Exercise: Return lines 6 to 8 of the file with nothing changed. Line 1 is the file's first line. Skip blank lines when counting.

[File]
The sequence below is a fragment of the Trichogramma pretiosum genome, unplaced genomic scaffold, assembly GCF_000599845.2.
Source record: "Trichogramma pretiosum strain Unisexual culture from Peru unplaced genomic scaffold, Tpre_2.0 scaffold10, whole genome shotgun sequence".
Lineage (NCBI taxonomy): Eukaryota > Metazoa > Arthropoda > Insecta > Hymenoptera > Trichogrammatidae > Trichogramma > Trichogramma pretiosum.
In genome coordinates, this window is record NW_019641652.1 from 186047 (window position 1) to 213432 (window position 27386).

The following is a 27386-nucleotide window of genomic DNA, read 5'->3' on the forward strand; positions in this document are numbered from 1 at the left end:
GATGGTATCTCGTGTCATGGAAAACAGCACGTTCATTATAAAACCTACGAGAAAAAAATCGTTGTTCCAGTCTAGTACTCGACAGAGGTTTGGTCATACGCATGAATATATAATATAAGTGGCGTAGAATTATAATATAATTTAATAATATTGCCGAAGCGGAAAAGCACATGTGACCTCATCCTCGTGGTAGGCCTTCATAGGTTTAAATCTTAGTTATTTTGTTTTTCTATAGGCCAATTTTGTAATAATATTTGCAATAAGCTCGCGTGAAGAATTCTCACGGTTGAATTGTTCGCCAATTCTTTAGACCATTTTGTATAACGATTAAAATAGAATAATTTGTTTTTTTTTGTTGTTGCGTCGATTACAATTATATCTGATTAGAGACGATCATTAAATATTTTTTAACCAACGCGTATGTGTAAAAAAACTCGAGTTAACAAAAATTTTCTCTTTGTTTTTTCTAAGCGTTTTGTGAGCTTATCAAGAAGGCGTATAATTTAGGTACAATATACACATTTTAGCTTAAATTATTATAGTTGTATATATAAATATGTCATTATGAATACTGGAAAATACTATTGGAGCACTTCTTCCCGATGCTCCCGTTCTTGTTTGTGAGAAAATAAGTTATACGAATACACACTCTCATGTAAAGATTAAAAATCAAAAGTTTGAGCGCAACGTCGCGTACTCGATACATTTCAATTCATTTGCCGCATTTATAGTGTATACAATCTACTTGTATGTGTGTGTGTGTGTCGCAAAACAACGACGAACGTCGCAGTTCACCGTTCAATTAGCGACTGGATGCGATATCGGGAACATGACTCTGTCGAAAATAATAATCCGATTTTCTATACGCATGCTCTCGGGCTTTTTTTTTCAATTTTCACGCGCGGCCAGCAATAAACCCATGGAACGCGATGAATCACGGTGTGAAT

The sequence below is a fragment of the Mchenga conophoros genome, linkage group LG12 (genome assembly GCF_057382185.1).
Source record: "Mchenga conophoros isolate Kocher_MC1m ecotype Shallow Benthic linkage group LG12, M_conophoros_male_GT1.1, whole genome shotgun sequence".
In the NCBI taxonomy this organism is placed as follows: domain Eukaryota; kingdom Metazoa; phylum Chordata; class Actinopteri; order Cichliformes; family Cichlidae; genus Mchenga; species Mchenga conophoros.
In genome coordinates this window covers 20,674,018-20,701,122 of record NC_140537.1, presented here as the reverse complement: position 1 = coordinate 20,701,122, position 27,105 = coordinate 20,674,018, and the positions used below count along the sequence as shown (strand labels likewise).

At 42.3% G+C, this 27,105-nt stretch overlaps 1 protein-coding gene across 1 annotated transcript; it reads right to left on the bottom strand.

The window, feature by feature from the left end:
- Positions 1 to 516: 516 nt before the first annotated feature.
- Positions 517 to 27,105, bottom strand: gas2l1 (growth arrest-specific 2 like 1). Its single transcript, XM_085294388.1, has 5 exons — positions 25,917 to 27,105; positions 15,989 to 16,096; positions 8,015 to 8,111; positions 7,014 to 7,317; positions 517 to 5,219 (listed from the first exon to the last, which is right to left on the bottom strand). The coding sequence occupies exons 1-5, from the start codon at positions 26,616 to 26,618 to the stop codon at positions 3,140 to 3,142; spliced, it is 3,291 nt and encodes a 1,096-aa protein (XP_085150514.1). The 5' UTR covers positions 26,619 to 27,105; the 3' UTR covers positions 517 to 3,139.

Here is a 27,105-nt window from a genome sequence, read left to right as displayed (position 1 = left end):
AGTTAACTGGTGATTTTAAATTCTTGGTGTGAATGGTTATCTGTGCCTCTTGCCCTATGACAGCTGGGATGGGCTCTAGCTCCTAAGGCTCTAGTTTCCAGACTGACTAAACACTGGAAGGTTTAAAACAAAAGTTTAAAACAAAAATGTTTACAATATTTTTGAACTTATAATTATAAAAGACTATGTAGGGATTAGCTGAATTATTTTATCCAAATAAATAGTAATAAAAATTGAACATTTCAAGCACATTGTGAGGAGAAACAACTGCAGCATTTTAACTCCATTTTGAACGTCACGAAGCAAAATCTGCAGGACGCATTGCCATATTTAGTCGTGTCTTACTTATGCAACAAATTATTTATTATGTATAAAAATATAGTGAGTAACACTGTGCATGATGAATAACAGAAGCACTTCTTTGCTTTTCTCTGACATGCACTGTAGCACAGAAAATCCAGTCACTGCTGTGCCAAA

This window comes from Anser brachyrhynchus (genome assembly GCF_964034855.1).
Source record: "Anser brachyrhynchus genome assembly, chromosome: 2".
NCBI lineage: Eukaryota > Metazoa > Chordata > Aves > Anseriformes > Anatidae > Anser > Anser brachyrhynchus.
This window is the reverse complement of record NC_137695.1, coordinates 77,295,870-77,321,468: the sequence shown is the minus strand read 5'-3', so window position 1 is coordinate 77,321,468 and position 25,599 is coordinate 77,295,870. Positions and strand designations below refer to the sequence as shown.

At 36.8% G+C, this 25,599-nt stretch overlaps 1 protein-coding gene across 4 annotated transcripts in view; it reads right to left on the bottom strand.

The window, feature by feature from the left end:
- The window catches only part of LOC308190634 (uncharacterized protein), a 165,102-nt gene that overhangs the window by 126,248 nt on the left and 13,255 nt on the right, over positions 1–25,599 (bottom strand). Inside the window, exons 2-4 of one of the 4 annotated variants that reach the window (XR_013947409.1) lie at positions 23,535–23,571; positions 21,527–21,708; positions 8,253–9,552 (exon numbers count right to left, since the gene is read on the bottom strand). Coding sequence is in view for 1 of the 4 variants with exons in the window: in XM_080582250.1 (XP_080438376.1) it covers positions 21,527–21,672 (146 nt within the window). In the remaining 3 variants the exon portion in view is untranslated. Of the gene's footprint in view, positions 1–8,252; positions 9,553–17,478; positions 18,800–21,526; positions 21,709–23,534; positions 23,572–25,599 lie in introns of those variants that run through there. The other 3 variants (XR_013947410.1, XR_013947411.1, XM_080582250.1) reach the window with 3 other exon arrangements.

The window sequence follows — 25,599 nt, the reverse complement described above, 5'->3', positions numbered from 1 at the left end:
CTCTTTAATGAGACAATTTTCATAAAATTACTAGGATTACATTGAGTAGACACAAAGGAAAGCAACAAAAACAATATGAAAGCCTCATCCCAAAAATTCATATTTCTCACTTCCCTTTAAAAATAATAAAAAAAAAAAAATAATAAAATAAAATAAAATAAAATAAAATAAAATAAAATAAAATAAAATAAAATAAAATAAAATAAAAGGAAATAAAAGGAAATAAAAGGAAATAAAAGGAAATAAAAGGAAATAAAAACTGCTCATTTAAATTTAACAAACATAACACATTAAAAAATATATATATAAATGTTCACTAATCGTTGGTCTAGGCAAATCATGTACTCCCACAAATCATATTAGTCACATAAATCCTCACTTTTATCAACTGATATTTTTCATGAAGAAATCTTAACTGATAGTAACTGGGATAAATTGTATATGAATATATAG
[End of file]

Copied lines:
GATGGTATCTCGTGTCATGGAAAACAGCACGTTCATTATAAAACCTACGAGAAAAAAATCGTTGTTCCAGTCTAGTACTCGACAGAGGTTTGGTCATACGCATGAATATATAATATAAGTGGCGTAGAATTATAATATAATTTAATAATATTGCCGAAGCGGAAAAGCACATGTGACCTCATCCTCGTGGTAGGCCTTCATAGGTTTAAATCTTAGTTATTTTGTTTTTCTATAGGCCAATTTTGTAATAATATTTGCAATAAGCTCGCGTGAAGAATTCTCACGGTTGAATTGTTCGCCAATTCTTTAGACCATTTTGTATAACGATTAAAATAGAATAATTTGTTTTTTTTTGTTGTTGCGTCGATTACAATTATATCTGATTAGAGACGATCATTAAATATTTTTTAACCAACGCGTATGTGTAAAAAAACTCGAGTTAACAAAAATTTTCTCTTTGTTTTTTCTAAGCGTTTTGTGAGCTTATCAAGAAGGCGTATAATTTAGGTACAATATACACATTTTAGCTTAAATTATTATAGTTGTATATATAAATATGTCATTATGAATACTGGAAAATACTATTGGAGCACTTCTTCCCGATGCTCCCGTTCTTGTTTGTGAGAAAATAAGTTATACGAATACACACTCTCATGTAAAGATTAAAAATCAAAAGTTTGAGCGCAACGTCGCGTACTCGATACATTTCAATTCATTTGCCGCATTTATAGTGTATACAATCTACTTGTATGTGTGTGTGTGTGTCGCAAAACAACGACGAACGTCGCAGTTCACCGTTCAATTAGCGACTGGATGCGATATCGGGAACATGACTCTGTCGAAAATAATAATCCGATTTTCTATACGCATGCTCTCGGGCTTTTTTTTTCAATTTTCACGCGCGGCCAGCAATAAACCCATGGAACGCGATGAATCACGGTGTGAAT

The sequence below is a fragment of the Mchenga conophoros genome, linkage group LG12 (genome assembly GCF_057382185.1).
Source record: "Mchenga conophoros isolate Kocher_MC1m ecotype Shallow Benthic linkage group LG12, M_conophoros_male_GT1.1, whole genome shotgun sequence".